I passed my 1st Kyu exam! It’s still sinking in, and honestly I’m not one to brag (too much) of my achievements, here are somethings that pop into my mind about the test:
1. It’s definitely a little nerve-racking when you’re one of your Sensei’s ukes and he’s grading you! Ergo, all in all I felt alright during the test.
2. I mixed up Gokyo with ikkyo (doh!)
3. Got caught surprised by my uke on several occasions when I would turn around to listen to the judges calling out the techniques. Basically I had my back to my uke (a 3rd Dan) when listening and when I turned around the movement would have already started.
4. I made several technical mistakes that include #1 but other than that I felt that at least I flowed.
In conclusion all of the testees passed (a 5th kyu, myself, and another who tested for 1st kyu). In the training afterward Sensei stressed not only the techniques that all three of us had missed, but also how Aikido is a vehicle of personal development.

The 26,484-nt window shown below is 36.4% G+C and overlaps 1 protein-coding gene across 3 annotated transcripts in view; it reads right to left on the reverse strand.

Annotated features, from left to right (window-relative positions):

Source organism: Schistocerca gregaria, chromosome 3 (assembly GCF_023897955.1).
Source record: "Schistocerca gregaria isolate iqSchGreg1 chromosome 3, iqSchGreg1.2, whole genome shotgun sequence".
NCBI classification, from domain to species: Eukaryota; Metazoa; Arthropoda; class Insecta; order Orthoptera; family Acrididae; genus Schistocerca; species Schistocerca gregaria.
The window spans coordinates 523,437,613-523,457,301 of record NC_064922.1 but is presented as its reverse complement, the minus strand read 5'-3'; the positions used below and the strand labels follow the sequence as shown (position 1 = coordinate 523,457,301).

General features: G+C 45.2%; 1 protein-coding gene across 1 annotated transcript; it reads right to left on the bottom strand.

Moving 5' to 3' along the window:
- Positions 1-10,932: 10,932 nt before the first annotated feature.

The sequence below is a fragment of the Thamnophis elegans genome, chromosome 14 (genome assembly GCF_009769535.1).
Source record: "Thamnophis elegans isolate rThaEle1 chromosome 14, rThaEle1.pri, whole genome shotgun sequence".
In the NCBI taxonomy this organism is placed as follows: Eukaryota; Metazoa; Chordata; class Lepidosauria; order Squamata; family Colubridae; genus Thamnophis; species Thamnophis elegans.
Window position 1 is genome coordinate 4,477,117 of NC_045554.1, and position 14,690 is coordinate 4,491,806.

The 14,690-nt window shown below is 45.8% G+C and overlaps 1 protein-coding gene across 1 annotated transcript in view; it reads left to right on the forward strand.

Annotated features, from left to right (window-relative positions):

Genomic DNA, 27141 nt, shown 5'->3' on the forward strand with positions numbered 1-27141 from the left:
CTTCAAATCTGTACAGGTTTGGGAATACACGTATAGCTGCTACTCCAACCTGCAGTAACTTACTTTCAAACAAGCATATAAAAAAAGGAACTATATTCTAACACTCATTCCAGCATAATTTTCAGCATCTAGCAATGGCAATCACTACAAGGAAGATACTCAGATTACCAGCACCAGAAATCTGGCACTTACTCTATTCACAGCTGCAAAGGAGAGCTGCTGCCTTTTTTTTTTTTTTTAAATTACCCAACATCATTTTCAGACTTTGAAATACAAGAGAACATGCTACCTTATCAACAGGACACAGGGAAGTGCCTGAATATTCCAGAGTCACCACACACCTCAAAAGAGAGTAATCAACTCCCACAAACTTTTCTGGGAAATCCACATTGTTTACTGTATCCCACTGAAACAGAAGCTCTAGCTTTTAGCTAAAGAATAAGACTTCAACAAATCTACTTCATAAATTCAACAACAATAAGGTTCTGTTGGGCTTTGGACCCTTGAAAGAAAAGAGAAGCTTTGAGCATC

In the traditional dinner that followed the test and training, myself along with six others listened some history of the dojo and well as the political history of Aikido in the San Francisco Bay Area. Although I won’t divulge the gritty details, I will say that it has a colorful history. Last but definitely not least, we were again reminded that how we should approach Aikido not through the techniques, but through the development of looking past the techniques and using them as guides to one’s personal development through any and every facet of one’s life being.
I haven’t yet settled into the fact that I’m officially a 1st Kyu – the thought of being one step away from my Shodan is a little over my head at the moment. However I can’t help but think that my real training is only beginning. The joke in these parts is that your Shodan is your next white belt, a joke that I will happily agree with. What I’m saying is that as much as I love Aikido and have considered my dojo(s) as second homes, my real training is actually off the mat. I can only imagine that I will form this outlook on any martial art that I encounter.
Thank you to those who gave me words of encouragement; I look forward to your support and gung-ho attitude in the future!